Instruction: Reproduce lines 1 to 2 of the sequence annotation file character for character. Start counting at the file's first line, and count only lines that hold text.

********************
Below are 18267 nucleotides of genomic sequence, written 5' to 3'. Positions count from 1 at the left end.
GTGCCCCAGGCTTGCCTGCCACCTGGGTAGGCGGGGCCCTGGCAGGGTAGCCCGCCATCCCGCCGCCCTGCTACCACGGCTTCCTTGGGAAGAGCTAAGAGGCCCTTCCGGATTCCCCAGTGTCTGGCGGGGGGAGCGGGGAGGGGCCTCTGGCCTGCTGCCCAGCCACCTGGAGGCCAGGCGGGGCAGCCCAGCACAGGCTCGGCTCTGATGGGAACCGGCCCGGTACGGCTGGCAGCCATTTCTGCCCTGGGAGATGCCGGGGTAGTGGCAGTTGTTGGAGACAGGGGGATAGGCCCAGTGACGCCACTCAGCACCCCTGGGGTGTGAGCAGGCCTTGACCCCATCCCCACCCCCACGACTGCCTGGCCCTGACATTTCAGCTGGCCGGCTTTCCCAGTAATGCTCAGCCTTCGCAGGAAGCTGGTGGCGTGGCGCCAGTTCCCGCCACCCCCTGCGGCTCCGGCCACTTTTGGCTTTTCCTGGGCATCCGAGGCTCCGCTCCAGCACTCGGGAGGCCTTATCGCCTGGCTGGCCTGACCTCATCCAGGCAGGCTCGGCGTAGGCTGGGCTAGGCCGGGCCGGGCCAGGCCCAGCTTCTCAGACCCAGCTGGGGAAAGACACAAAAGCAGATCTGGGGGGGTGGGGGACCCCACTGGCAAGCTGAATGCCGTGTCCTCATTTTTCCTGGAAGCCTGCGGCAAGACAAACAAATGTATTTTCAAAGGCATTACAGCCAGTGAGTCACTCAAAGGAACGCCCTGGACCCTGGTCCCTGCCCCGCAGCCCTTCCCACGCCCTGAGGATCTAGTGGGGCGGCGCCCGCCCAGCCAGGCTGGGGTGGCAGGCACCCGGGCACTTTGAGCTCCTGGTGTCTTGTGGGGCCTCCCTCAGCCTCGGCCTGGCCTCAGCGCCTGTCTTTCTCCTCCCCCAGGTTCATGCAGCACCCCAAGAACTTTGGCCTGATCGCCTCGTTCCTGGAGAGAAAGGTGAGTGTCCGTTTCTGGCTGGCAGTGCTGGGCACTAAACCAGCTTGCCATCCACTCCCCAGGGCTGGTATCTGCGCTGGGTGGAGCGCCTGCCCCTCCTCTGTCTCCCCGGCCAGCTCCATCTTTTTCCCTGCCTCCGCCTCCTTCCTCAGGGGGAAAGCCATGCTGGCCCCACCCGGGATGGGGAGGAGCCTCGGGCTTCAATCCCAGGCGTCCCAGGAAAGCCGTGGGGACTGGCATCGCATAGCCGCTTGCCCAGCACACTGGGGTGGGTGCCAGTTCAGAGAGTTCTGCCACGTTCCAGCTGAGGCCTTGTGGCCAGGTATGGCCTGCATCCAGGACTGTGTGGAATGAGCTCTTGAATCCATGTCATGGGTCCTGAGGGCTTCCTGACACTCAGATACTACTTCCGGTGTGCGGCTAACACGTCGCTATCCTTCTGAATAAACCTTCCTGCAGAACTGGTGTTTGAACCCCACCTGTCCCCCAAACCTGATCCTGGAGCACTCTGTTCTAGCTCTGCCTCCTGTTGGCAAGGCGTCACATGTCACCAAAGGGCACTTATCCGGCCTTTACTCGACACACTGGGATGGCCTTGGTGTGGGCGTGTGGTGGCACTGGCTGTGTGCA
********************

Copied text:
Below are 18267 nucleotides of genomic sequence, written 5' to 3'. Positions count from 1 at the left end.
GTGCCCCAGGCTTGCCTGCCACCTGGGTAGGCGGGGCCCTGGCAGGGTAGCCCGCCATCCCGCCGCCCTGCTACCACGGCTTCCTTGGGAAGAGCTAAGAGGCCCTTCCGGATTCCCCAGTGTCTGGCGGGGGGAGCGGGGAGGGGCCTCTGGCCTGCTGCCCAGCCACCTGGAGGCCAGGCGGGGCAGCCCAGCACAGGCTCGGCTCTGATGGGAACCGGCCCGGTACGGCTGGCAGCCATTTCTGCCCTGGGAGATGCCGGGGTAGTGGCAGTTGTTGGAGACAGGGGGATAGGCCCAGTGACGCCACTCAGCACCCCTGGGGTGTGAGCAGGCCTTGACCCCATCCCCACCCCCACGACTGCCTGGCCCTGACATTTCAGCTGGCCGGCTTTCCCAGTAATGCTCAGCCTTCGCAGGAAGCTGGTGGCGTGGCGCCAGTTCCCGCCACCCCCTGCGGCTCCGGCCACTTTTGGCTTTTCCTGGGCATCCGAGGCTCCGCTCCAGCACTCGGGAGGCCTTATCGCCTGGCTGGCCTGACCTCATCCAGGCAGGCTCGGCGTAGGCTGGGCTAGGCCGGGCCGGGCCAGGCCCAGCTTCTCAGACCCAGCTGGGGAAAGACACAAAAGCAGATCTGGGGGGGTGGGGGACCCCACTGGCAAGCTGAATGCCGTGTCCTCATTTTTCCTGGAAGCCTGCGGCAAGACAAACAAATGTATTTTCAAAGGCATTACAGCCAGTGAGTCACTCAAAGGAACGCCCTGGACCCTGGTCCCTGCCCCGCAGCCCTTCCCACGCCCTGAGGATCTAGTGGGGCGGCGCCCGCCCAGCCAGGCTGGGGTGGCAGGCACCCGGGCACTTTGAGCTCCTGGTGTCTTGTGGGGCCTCCCTCAGCCTCGGCCTGGCCTCAGCGCCTGTCTTTCTCCTCCCCCAGGTTCATGCAGCACCCCAAGAACTTTGGCCTGATCGCCTCGTTCCTGGAGAGAAAGGTGAGTGTCCGTTTCTGGCTGGCAGTGCTGGGCACTAAACCAGCTTGCCATCCACTCCCCAGGGCTGGTATCTGCGCTGGGTGGAGCGCCTGCCCCTCCTCTGTCTCCCCGGCCAGCTCCATCTTTTTCCCTGCCTCCGCCTCCTTCCTCAGGGGGAAAGCCATGCTGGCCCCACCCGGGATGGGGAGGAGCCTCGGGCTTCAATCCCAGGCGTCCCAGGAAAGCCGTGGGGACTGGCATCGCATAGCCGCTTGCCCAGCACACTGGGGTGGGTGCCAGTTCAGAGAGTTCTGCCACGTTCCAGCTGAGGCCTTGTGGCCAGGTATGGCCTGCATCCAGGACTGTGTGGAATGAGCTCTTGAATCCATGTCATGGGTCCTGAGGGCTTCCTGACACTCAGATACTACTTCCGGTGTGCGGCTAACACGTCGCTATCCTTCTGAATAAACCTTCCTGCAGAACTGGTGTTTGAACCCCACCTGTCCCCCAAACCTGATCCTGGAGCACTCTGTTCTAGCTCTGCCTCCTGTTGGCAAGGCGTCACATGTCACCAAAGGGCACTTATCCGGCCTTTACTCGACACACTGGGATGGCCTTGGTGTGGGCGTGTGGTGGCACTGGCTGTGTGCA